Once bitten twice shy as the saying goes. Any clinician who has missed an episode of sepsis in a newborn after not starting antibiotics is no doubt scarred to some degree. I have no doubt that all of us wish to do the right thing and protect the infants in our care when risk factors for sepsis indicate to us that there is a higher likelihood of sepsis being present. Looking at this study one can see the following risks were indeed more prevalent in the group treated beyond 48 hours.
Antibiotics < 48 hours in 1st week
Antibiotics > 48 hours in 1st week
1053 +/- 296
944 +/- 274
13 +/- 9.2
Clinical Chorio %
From the table I think we can agree that these infants were smaller and potentially sicker which likely motivated those clinicians to try and “do the right thing” even if cultures were negative. In this paper they defined sepsis as a positive culture and the presence of signs suggestive of sepsis, which avoids any confusion, related to such subjective classification as “possible or probable” sepsis where the clinical picture is suggestive but the culture negative. Despite a perceived increase in risk of sepsis after birth how accurate were clinicians? Early and Late Onset Sepsis Rates 14% in the < 48 hr and 16% in the > 48 hour group. Not significant at all.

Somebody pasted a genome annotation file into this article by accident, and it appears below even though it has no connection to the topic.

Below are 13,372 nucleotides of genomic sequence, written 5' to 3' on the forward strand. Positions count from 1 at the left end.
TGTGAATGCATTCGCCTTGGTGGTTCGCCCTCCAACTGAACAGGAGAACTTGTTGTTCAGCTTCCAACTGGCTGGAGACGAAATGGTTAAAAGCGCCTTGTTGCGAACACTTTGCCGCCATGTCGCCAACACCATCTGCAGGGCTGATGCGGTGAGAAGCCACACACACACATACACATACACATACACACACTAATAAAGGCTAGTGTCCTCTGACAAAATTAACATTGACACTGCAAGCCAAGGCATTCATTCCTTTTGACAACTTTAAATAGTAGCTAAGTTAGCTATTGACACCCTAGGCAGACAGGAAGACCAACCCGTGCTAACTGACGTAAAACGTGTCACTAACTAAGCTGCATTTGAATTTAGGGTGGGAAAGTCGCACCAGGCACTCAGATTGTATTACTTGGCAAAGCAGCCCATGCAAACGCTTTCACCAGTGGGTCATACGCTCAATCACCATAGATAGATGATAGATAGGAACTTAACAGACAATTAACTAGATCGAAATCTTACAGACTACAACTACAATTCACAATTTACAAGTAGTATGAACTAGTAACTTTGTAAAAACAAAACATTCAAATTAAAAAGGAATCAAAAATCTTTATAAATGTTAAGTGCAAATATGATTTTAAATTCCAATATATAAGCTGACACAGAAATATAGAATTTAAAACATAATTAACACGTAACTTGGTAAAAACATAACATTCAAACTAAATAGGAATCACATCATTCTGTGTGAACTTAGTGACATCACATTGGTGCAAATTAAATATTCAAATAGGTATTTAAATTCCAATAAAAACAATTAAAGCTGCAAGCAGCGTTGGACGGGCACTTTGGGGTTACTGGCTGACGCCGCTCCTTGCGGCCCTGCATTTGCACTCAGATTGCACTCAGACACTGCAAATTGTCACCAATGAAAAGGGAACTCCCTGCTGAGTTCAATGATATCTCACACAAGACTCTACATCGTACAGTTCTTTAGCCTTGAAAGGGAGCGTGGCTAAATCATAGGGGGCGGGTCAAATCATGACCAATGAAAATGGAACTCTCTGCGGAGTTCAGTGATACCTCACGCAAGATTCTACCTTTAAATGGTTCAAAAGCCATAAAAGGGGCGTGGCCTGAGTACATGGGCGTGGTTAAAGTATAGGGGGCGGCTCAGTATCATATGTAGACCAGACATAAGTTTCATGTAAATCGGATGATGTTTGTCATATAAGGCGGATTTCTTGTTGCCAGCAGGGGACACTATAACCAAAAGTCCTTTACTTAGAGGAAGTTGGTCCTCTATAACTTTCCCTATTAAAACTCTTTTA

The Cost of Fear
What is significant is the consequence of fear that motivates such decisions in the face of negative blood cultures. There is no difference in our ability to predict, yet doing so increases the risk of recovering bacteria from the endotracheal tube and more so resistant ones. The likelihood of obtaining bacterial growth in the endotracheal tube is more than doubled; NEC increased 2.5 times, gram-negative resistance tripled and the odds of developing BPD approximately doubled with an increasing tendency to this outcome simply by prolonging antibiotics. The cost of fear is that we trade our poor ability to truly predict sepsis with significant adverse risk that impacts the infant not only during their stay but long after they leave the NICU.
It is human nature to wish to do no harm. In order to truly achieve this we have to quell our need to “feel good” by knowing we have covered for sepsis and replace this with the fear of causing serious harm from such action. The decision to prolong the antibiotic course is the easy route as we go home comfortable that the baby is “covered” in case we are wrong. It makes us feel better but at significant cost. Only by changing our perspective of what constitutes harm will we ever move forward in this fight to change practice. Are you prepared to do it?